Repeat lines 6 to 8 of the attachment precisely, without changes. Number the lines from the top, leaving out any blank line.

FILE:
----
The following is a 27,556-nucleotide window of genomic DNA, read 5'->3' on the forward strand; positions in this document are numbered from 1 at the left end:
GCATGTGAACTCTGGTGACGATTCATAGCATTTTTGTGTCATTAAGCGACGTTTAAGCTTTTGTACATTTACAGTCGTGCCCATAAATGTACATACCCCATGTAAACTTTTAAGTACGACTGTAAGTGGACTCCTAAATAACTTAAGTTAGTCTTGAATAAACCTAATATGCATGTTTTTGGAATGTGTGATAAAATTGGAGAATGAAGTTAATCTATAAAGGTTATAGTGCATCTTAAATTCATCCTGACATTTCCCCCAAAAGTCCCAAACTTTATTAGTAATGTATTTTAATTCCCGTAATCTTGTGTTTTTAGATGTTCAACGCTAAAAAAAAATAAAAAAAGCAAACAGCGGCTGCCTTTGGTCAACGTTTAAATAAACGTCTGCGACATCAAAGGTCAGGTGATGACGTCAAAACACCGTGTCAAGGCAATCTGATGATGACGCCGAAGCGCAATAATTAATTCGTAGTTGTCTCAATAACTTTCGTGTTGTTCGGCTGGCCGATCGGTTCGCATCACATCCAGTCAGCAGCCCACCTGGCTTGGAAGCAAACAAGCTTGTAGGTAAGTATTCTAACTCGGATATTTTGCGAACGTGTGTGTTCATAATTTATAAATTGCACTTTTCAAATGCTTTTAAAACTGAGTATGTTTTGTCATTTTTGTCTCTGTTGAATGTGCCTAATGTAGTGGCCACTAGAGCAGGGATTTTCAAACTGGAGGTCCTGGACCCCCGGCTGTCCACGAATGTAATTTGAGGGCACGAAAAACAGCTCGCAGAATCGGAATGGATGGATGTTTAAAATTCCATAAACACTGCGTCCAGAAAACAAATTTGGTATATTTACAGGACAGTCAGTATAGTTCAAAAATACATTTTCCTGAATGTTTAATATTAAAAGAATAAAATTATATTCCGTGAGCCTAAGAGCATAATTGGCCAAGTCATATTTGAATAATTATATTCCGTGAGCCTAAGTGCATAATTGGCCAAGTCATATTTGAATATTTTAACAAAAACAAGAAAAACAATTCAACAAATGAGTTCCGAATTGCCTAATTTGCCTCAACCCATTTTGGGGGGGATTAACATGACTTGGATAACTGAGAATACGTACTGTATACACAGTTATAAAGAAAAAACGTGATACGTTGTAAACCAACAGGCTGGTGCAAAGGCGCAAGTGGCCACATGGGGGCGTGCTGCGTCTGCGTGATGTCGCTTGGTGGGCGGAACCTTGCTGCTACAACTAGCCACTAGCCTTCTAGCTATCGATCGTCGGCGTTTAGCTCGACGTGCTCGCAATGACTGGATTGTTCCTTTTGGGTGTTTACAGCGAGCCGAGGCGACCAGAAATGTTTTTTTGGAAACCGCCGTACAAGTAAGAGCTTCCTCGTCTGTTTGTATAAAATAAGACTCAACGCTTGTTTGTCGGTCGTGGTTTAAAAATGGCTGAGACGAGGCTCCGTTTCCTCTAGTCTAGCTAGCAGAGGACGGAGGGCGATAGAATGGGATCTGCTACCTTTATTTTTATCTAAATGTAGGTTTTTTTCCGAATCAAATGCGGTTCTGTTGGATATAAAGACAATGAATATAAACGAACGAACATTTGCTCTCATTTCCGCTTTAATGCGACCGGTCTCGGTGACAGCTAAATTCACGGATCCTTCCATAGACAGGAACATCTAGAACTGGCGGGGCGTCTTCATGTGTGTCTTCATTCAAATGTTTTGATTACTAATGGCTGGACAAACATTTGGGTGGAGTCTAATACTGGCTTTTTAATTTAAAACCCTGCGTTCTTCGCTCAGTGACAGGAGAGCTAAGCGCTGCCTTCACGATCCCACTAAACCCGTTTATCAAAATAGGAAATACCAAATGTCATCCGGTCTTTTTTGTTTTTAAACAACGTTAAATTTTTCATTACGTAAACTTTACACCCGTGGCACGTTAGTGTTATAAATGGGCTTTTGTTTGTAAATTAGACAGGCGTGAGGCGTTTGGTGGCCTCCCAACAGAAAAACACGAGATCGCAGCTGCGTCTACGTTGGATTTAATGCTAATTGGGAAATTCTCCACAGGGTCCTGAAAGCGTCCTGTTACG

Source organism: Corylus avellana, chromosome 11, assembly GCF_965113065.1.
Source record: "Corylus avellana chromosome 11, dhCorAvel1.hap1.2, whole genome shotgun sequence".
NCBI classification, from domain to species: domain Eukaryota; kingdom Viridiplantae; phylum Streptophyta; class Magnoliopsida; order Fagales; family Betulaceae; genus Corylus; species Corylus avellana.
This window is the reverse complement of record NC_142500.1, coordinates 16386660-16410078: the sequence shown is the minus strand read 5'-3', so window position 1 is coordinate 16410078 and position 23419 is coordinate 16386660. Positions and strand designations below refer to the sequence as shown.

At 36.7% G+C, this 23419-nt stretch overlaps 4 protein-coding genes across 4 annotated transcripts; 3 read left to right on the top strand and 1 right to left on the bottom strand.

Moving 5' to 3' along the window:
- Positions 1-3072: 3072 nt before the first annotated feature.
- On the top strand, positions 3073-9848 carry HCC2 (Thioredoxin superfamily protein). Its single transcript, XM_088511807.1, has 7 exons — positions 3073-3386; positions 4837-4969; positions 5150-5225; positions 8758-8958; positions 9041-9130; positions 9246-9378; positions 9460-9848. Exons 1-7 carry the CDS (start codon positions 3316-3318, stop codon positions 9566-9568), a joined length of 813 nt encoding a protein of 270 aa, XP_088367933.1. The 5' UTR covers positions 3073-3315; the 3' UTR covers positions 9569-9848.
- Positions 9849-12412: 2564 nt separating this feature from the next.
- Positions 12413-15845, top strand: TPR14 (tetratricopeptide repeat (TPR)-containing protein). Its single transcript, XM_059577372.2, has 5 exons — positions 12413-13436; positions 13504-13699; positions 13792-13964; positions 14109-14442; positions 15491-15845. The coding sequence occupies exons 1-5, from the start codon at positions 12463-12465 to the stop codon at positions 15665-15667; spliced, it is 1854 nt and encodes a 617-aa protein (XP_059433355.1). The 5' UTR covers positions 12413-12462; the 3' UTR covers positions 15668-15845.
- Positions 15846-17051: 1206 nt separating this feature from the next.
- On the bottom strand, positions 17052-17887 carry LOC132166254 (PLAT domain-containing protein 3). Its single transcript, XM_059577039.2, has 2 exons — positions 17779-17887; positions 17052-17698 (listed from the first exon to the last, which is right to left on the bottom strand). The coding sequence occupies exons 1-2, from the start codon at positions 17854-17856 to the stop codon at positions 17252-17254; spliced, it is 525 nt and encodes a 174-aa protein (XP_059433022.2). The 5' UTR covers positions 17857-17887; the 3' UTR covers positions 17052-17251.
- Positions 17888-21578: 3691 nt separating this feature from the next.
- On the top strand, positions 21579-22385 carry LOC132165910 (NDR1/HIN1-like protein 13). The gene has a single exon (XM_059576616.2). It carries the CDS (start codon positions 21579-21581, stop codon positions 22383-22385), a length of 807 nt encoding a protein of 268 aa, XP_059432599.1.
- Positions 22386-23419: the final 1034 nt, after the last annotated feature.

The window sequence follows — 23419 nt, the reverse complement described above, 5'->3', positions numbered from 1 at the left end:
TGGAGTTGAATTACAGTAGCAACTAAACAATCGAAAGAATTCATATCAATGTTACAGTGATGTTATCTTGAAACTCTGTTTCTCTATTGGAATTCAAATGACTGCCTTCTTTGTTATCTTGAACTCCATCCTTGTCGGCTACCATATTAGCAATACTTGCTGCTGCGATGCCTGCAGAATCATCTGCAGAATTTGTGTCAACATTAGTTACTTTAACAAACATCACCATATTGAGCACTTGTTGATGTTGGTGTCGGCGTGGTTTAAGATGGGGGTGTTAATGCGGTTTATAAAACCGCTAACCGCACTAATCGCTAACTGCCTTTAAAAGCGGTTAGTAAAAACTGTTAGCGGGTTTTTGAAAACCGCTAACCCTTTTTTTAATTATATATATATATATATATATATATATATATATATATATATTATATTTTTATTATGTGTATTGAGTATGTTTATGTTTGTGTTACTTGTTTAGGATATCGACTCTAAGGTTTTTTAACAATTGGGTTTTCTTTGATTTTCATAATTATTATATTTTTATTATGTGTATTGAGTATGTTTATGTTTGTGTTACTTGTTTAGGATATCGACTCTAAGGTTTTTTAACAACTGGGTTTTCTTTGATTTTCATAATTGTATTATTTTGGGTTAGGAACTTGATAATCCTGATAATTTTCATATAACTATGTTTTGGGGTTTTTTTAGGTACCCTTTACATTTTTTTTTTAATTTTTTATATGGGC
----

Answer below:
This window is the reverse complement of record NC_142500.1, coordinates 16386660-16410078: the sequence shown is the minus strand read 5'-3', so window position 1 is coordinate 16410078 and position 23419 is coordinate 16386660. Positions and strand designations below refer to the sequence as shown.

At 36.7% G+C, this 23419-nt stretch overlaps 4 protein-coding genes across 4 annotated transcripts; 3 read left to right on the top strand and 1 right to left on the bottom strand.

Moving 5' to 3' along the window: